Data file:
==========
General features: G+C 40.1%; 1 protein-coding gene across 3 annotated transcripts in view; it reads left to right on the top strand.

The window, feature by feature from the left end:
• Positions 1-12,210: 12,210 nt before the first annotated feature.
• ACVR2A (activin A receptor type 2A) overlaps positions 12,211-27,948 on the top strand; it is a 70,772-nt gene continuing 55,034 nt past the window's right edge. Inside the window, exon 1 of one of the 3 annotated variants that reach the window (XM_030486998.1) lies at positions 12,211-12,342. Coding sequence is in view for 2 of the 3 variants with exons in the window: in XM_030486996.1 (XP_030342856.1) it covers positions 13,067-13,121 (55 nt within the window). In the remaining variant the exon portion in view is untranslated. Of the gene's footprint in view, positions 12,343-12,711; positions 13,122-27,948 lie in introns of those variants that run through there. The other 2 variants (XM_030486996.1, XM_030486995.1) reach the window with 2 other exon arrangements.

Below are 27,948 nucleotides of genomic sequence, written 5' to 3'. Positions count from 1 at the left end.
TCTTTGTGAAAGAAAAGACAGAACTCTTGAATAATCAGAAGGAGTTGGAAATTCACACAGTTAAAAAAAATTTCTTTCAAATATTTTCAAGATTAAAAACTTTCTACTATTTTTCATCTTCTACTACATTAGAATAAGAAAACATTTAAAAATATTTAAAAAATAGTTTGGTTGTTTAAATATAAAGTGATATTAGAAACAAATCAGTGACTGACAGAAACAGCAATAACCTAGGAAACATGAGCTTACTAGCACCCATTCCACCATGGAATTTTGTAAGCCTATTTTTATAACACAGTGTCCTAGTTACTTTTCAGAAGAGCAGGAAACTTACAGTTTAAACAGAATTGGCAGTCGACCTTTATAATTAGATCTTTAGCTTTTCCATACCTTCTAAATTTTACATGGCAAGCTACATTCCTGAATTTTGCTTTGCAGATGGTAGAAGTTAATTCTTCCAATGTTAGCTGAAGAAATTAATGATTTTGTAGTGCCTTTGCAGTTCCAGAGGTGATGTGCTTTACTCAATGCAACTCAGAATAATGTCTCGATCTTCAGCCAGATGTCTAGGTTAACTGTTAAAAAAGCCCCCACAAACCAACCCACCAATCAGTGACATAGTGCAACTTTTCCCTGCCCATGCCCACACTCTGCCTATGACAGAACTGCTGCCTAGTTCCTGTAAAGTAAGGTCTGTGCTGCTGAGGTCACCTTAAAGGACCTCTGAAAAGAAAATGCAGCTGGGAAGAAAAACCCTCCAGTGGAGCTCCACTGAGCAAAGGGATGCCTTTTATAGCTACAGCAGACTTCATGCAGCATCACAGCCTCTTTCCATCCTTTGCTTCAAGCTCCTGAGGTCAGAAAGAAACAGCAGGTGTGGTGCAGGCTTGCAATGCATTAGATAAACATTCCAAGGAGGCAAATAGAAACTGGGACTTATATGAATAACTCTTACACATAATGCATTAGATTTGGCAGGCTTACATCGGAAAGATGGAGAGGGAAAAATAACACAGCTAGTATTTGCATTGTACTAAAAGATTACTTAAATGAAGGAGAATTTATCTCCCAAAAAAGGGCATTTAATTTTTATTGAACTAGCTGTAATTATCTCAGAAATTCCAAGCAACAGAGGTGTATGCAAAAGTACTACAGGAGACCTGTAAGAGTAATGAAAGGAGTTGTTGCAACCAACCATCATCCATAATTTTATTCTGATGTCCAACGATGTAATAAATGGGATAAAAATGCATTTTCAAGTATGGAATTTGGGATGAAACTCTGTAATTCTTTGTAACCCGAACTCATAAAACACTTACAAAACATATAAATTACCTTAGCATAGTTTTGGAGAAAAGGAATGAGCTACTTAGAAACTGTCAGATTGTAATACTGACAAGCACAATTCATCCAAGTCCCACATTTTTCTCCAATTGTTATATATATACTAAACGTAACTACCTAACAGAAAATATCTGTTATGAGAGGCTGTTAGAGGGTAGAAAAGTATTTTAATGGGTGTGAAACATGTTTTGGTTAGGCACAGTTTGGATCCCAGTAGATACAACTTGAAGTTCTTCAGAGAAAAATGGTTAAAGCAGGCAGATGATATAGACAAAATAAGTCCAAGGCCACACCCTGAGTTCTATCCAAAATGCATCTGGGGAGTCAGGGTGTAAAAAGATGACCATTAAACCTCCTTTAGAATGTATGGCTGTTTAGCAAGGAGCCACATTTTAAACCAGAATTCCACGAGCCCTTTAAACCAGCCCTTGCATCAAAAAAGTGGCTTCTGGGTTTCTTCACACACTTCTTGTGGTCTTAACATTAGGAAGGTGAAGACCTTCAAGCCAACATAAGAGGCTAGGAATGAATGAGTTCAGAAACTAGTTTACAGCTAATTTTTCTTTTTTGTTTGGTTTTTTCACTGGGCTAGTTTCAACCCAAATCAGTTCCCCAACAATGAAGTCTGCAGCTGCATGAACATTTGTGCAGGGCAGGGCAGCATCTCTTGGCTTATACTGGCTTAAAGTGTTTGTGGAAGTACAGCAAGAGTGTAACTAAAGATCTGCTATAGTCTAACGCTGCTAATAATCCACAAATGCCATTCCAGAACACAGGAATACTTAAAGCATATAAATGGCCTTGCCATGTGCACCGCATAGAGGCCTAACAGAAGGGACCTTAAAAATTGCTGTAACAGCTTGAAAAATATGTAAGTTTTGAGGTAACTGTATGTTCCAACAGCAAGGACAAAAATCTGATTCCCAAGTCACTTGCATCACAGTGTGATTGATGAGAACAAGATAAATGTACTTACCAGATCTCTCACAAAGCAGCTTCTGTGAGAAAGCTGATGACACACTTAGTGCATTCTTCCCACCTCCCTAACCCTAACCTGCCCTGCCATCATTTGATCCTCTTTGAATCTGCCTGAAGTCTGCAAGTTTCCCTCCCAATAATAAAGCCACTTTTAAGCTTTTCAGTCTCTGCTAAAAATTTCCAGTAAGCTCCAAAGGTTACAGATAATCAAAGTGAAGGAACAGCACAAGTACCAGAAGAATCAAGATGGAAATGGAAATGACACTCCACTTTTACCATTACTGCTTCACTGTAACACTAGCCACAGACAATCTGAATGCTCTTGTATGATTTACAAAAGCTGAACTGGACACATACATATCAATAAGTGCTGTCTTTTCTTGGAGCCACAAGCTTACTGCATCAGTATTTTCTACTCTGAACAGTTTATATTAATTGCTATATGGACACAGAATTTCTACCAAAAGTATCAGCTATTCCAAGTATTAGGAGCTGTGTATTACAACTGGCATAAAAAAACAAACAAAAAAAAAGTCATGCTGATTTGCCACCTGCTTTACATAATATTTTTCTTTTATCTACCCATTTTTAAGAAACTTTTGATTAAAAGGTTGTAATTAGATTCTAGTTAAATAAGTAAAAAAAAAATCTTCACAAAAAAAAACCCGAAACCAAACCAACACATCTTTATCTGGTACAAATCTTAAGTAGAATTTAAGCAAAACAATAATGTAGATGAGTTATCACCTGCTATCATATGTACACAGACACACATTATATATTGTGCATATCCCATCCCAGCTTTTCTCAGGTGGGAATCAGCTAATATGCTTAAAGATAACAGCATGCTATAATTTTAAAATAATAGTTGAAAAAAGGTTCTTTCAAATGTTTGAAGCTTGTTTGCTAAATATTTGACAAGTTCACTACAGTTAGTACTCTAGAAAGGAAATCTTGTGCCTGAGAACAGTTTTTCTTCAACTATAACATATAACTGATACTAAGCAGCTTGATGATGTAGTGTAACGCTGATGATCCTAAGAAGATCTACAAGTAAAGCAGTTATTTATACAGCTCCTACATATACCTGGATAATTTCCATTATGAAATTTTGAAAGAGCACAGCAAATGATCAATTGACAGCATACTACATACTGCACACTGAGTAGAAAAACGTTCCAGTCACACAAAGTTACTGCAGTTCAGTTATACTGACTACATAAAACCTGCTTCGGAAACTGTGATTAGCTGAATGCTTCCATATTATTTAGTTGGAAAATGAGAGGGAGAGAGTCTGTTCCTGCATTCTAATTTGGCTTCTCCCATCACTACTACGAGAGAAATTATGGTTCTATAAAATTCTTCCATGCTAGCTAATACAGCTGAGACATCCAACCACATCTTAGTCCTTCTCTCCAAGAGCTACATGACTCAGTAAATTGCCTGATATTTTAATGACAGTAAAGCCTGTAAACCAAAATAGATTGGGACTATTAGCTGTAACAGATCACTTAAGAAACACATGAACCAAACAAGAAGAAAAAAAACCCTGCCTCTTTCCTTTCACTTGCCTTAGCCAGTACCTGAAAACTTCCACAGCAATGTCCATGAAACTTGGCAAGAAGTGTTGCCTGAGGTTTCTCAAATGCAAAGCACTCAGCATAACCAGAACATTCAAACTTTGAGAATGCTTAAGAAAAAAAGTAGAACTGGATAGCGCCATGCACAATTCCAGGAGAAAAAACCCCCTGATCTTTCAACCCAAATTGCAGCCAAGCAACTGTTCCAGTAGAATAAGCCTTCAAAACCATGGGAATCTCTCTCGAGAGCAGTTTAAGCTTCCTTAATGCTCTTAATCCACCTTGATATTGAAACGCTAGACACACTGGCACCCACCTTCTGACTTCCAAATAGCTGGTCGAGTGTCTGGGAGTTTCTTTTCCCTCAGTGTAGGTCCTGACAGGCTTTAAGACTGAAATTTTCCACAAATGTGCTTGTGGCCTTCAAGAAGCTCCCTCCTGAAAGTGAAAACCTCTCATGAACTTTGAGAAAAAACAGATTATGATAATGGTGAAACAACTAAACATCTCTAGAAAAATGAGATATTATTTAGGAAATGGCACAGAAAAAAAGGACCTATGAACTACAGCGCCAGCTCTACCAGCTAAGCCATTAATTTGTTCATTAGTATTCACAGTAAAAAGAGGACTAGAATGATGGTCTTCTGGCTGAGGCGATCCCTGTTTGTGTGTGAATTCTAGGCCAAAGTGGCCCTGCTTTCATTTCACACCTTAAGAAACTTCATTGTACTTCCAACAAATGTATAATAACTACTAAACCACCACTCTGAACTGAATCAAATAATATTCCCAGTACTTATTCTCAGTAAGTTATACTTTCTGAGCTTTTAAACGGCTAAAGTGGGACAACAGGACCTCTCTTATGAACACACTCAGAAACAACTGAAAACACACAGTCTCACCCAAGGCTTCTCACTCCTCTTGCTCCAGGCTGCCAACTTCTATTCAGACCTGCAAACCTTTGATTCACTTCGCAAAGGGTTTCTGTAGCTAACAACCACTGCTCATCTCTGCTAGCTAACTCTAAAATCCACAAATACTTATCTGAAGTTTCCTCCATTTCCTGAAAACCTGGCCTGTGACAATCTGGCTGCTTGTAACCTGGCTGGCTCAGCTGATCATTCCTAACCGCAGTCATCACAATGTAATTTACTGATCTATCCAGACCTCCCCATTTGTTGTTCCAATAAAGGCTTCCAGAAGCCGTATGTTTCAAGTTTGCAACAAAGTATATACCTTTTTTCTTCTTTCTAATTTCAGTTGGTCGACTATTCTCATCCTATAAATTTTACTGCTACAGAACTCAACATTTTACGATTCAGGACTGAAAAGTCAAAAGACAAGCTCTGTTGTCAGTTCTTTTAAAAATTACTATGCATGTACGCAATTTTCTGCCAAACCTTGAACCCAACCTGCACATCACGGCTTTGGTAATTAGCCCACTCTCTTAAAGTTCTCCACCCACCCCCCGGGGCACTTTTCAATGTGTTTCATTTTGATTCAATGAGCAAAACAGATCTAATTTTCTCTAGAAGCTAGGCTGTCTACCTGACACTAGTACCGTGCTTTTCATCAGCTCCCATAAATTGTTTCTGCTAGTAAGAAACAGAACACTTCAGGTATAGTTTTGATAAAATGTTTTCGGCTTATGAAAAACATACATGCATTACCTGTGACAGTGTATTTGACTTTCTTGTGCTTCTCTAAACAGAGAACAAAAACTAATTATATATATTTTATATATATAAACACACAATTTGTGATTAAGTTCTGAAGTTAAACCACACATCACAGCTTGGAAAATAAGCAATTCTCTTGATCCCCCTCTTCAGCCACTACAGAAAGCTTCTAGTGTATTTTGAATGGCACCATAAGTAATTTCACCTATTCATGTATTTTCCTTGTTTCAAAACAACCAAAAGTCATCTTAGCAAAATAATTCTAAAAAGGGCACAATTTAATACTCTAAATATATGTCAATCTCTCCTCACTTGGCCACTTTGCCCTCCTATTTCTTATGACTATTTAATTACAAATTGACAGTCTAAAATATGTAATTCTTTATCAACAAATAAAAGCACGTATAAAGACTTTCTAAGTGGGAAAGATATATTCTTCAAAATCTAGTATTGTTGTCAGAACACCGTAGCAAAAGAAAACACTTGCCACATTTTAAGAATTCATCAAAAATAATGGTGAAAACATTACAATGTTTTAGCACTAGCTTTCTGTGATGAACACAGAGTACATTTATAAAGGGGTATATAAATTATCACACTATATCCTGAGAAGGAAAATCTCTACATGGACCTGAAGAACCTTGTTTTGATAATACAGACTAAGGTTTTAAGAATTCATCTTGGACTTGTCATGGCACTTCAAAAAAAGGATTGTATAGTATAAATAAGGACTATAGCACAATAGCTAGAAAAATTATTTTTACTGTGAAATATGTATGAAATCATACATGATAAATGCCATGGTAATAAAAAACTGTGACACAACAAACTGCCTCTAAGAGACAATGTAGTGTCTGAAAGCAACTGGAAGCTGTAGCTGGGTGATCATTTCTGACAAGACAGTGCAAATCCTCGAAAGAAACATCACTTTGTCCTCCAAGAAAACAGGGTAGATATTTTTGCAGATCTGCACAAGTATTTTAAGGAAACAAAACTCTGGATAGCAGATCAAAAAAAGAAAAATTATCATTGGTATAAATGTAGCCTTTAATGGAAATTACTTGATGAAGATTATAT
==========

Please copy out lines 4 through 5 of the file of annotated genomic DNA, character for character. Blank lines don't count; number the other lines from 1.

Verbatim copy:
• ACVR2A (activin A receptor type 2A) overlaps positions 12,211-27,948 on the top strand; it is a 70,772-nt gene continuing 55,034 nt past the window's right edge. Inside the window, exon 1 of one of the 3 annotated variants that reach the window (XM_030486998.1) lies at positions 12,211-12,342. Coding sequence is in view for 2 of the 3 variants with exons in the window: in XM_030486996.1 (XP_030342856.1) it covers positions 13,067-13,121 (55 nt within the window). In the remaining variant the exon portion in view is untranslated. Of the gene's footprint in view, positions 12,343-12,711; positions 13,122-27,948 lie in introns of those variants that run through there. The other 2 variants (XM_030486996.1, XM_030486995.1) reach the window with 2 other exon arrangements.

Below are 27,948 nucleotides of genomic sequence, written 5' to 3'. Positions count from 1 at the left end.